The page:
"She obviously had a huge affection for these creatures which comes out again in Dumb Witness, a novel which she dedicated to her own dog, Peter," as her biography reports. In the 1937 novel, Hercule Poirot is called to solve a murder mystery case in which a dog named Bob is the only witness to the crime. The character of Bob was inspired by Christie's own terrier to whom she dedicated the book — "Dear Peter, Most Faithful of Friends and Dearest of Companions, A Dog in a Thousand," per the BBC.

She was investigated by MI5 for being a spy

During WWII the British secret intelligence investigated the famous crime writer because they were afraid she had a spy in the government. According to The Guardian, Agatha Christie had named one of the characters in her 1941 detective novel, N or M, "Major Bletchley." At the time Bletchley Park was also the name of the location of Britain's top-secret code breaking center, where intelligence agents were working against the clock to break "Enigma," Adolf Hitler's secret war codes. "Berlin believed Enigma was unbreakable, making it all the more essential to ensure that only a very small circle of people knew what the codebreakers at Bletchley were up to," The Guardian reports.

The MI5 began suspecting that Christie, whose friend Dilly Knox worked at the center, might know too much about what was happening there. Knox decided to question Christie. When asked why she had named her character Bletchley, she responded, "Bletchley? My dear, I was stuck there on my way by train from Oxford to London and took revenge by giving the name to one of my least lovable characters," per The Guardian.

Agatha Christie's play The Mousetrap is the longest running show in the world

Since its first performance on Oct. 6, 1952, at Nottingham's Theatre Royal, Agatha Christie's play, The Mousetrap, has been a neverending success, becoming the longest running play in history. In 2018 the play, which has been running for almost 70 years, had been staged a record number of 27,500 times and has toured the world, per their official website. In 1974, the play was moved from its original location to St. Martin's Theatre, "where it remained until March 2020, after which the COVID-19 pandemic suspended performances," History reports.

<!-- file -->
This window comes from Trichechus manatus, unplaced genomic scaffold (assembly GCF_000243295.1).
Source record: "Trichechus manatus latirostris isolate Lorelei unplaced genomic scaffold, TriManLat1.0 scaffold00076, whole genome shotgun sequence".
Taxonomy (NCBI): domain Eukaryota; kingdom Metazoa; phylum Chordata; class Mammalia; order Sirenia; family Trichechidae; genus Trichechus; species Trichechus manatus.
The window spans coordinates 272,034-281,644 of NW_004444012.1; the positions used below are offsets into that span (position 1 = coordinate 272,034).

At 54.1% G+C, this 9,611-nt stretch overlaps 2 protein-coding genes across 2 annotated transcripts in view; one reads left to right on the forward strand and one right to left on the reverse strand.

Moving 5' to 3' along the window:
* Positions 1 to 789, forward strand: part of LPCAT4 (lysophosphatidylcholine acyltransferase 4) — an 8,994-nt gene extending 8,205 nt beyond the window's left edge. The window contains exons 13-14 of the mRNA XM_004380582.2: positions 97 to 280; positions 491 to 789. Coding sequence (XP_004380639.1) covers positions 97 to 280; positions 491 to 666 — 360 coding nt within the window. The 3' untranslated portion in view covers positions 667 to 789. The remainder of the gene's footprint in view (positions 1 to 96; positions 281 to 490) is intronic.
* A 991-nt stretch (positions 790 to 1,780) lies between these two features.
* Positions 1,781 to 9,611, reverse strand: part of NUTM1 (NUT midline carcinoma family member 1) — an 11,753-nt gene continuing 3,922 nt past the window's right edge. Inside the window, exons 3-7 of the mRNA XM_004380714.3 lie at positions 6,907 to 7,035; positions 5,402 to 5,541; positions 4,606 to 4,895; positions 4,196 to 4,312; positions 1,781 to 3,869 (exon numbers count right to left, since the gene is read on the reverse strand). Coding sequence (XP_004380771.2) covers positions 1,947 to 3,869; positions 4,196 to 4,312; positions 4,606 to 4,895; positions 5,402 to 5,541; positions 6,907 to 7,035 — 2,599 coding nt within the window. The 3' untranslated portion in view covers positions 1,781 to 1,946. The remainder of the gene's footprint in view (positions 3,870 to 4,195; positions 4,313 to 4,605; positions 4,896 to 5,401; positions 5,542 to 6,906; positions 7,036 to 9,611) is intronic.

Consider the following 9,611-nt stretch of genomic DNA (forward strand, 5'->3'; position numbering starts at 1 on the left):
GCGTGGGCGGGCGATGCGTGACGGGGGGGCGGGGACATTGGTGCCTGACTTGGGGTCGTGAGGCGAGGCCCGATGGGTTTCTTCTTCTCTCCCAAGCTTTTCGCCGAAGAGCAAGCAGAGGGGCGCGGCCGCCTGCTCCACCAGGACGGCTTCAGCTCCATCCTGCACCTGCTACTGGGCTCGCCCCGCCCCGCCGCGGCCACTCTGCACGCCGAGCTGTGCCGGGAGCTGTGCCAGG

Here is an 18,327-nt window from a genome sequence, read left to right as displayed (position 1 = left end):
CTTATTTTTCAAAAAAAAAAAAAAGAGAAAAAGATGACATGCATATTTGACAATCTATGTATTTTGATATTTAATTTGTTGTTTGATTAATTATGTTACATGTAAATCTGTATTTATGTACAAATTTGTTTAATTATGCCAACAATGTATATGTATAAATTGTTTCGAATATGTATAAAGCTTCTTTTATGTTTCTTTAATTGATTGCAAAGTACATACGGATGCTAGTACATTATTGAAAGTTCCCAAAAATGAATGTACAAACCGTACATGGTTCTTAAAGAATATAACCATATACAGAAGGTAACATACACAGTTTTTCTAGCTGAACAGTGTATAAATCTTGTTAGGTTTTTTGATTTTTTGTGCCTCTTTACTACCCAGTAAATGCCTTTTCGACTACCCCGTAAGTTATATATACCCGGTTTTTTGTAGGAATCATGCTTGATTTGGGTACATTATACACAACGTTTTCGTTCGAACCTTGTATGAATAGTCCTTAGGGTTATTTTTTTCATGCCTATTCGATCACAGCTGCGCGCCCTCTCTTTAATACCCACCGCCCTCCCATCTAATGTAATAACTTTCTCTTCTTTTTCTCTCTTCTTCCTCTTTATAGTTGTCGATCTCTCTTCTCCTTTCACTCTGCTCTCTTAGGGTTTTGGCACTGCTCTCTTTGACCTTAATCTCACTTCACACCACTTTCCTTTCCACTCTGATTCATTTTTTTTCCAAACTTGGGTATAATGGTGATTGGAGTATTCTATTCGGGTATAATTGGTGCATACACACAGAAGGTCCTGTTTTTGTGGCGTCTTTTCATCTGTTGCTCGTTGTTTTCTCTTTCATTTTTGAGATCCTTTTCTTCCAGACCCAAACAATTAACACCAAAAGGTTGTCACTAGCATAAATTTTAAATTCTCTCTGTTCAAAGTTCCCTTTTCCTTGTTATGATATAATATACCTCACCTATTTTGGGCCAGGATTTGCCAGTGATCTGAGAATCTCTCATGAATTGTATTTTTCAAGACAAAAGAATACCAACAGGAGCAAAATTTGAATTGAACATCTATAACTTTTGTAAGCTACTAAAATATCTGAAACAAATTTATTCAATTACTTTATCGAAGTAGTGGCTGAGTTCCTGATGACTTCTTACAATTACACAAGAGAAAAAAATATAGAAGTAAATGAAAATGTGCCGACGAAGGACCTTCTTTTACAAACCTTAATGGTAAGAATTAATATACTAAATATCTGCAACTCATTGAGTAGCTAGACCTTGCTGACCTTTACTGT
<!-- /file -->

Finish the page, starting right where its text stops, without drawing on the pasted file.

According to History, Christie wrote the piece as a radio play, which was originally called "Three Blind Mice" on the occasion of Queen Mary's birthday in 1947 and later adapted it for the stage. The BBC reports that in her private recordings, Christie said the success of the play was "90% luck." She didn't think it would run for more than a few weeks. "I was a little depressed about it, I remember," said Christie.

One of her books saved lives

Agatha Christie's 1971 novel, The Pale Horse, was instrumental in saving lives. According to John Emsley's 2005 book, The Elements of Murder: A History of Poison, in 1977 an infant was dying of a strange illness doctors weren't able to identify. Marsha Maitland, a nurse who had been reading the book, was able to spot the symptoms of thallium poisoning early enough to save the child's life. Maitland told the doctors about The Pale Horse, and "they were soon convinced that they were dealing with a case of thallium poisoning because the child's hair was starting to fall out," writes Emsley. 

Scotland Yard also used the book to catch and incriminate British serial killer and professional poisoner Graham Young, also known as the Teacup Poisoner. According to The Guardian, "there are certainly some uncomfortable parallels between The Pale Horse and the crimes committed by Graham Young." Young, who as a schoolboy showed a keen interest in chemistry, began testing poisons on his family in 1961, a year after Christie's novel was published. Even though during his trial in 1971 Young claimed he didn't read the book, he was caught thanks to it. A doctor who was working with Scotland Yard and had read the book was able to track him down, Agatha Christie reports.

Alzheimers didn't stop her from writing books

In the last years of her life, Agatha Christie struggled with Alzheimers, but it didn't stop her from writing more novels. Even though her vocabulary was affected by illness, she was able to complete several works. According to The Guardian, at the age of 81, she wrote a novel titled "Elephants Can Remember," perhaps a hint to her declining health. The novel, which features Hercule Poirot, explores the themes of memory and the past. "It's almost as if the crime is not the double-murder-suicide, the crime is dementia," University of Toronto professor Ian Lancashire told The Guardian.

Christie spent her last years in the countryside where, in spite of her declining health, she enjoyed a slower pace of life at the end of an accomplished career. "What can I say at seventy-five? 'Thank God for my good life, and for all the love that has been given to me,;" wrote Christie in her autobiography, per Agatha Christie. She died peacefully in her home in Oxfordshire on Jan. 12, 1976, at the age of 85.